• GrevsterGrevster Forumite
    1 posts
    The equity release market is getting more and more competitive which is a big plus for the consumer as the schemes now offered are generally far more flexible than the more historic schemes

    TRANSFER THE ARRANGEMENT
    You may be eligible to “port” or transfer the equity release arrangement to your new property with the equity release provider’s prior agreement. If you are moving to a less expensive property, you may only be eligible to transfer a proportion of the equity release arrangement in which case, you would need to repay the balance. Depending on the provider, they may or may not charge you an early repayment charge {ERC} – see below – on the element that you may have to repay

    WHERE NOT TRANSFERRING THE ARRANGEMENT
    Early repayment charges {ERC}
    ERC’s become payable where, for example, a lifetime mortgage {LTM} is repaid for anything other than an “agreed event”. Examples of “agreed events” are death or having to go into permanent long term care. In terms of couples, the agreed event if 2nd death or the 2nd of a couple having to go into permanent long term care

    Many lifetime mortgage {LTM} providers now offer what are known as “fixed / defined” early repayment charges {ERC}. For example, pay off the LTM in the initial 5 years and the ERC would be 5% of the sums you have borrowed not the sums borrowed plus any interest that may have accrued / rolled-up. Pay it off in years 6 – 10 and the ERC would be 3%. Thereafter, it would be nil; so, don’t win lottery until year 11!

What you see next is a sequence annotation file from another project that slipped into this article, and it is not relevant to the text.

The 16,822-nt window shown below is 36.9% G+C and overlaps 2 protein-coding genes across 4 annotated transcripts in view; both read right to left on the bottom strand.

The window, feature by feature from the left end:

The alternative to “fixed / defined” ERC’s are “variable / undefined” ERC’s. These are far more complicated to understand but in short, will reflect the interest rates on Government borrowing or Gilts. Whilst they could be 0%, do keep in mind that they could be as much as 25% of the sums borrowed!

    Downsize option
    Some providers now also offer a “downsize option” meaning that if you pay off your LTM after 5 years {literally 5 years and 1 day} from the sale proceeds of your home, on moving to a less expensive property, they will waive the “fixed / defined” ERC that may otherwise be payable.

    The “3 year option”
    In addition, some providers also, offer what I call the “3 year option” but this applies to couples only. It works like this. If one party passes away or has to go into permanent long term care, the survivor / healthy party can sell up and repay the LTM ERC free. And that would apply even if one party were to pass away the day after completing the LTM.

    Voluntary charge free ad-hoc payments
    Also, don’t forget that many providers allow you to make charge free ad-hoc payments ranging currently from 10% – 15% per annum of the sums borrowed

    Even if not regularly used, this option can come into its own if you suddenly decide to repay your LTM for anything other than an “agreed event” For example, imagine you’d borrowed £100,000 and won the lottery 4 years later. Your LTM came with fixed ERC’s and the charge after 4 years was 5%. But your LTM also, came with the option to make charge free ad-hoc payments of 10% per annum which you never used. You could, therefore, pay off 10% of the £100,000 charge free so, reducing the debt to £90,000 meaning that your 5% ERC would be based on the remaining £90,000 and not £100,000 so reducing the ERC from £5,000 to £4,000

    And finally ……
    The vast majority of the older style schemes whilst transferrable didn’t come with the sorts of options listed above and in the case of ERC’s it’s ot unusual to see charges of 100%!!!

    Hope that’s helped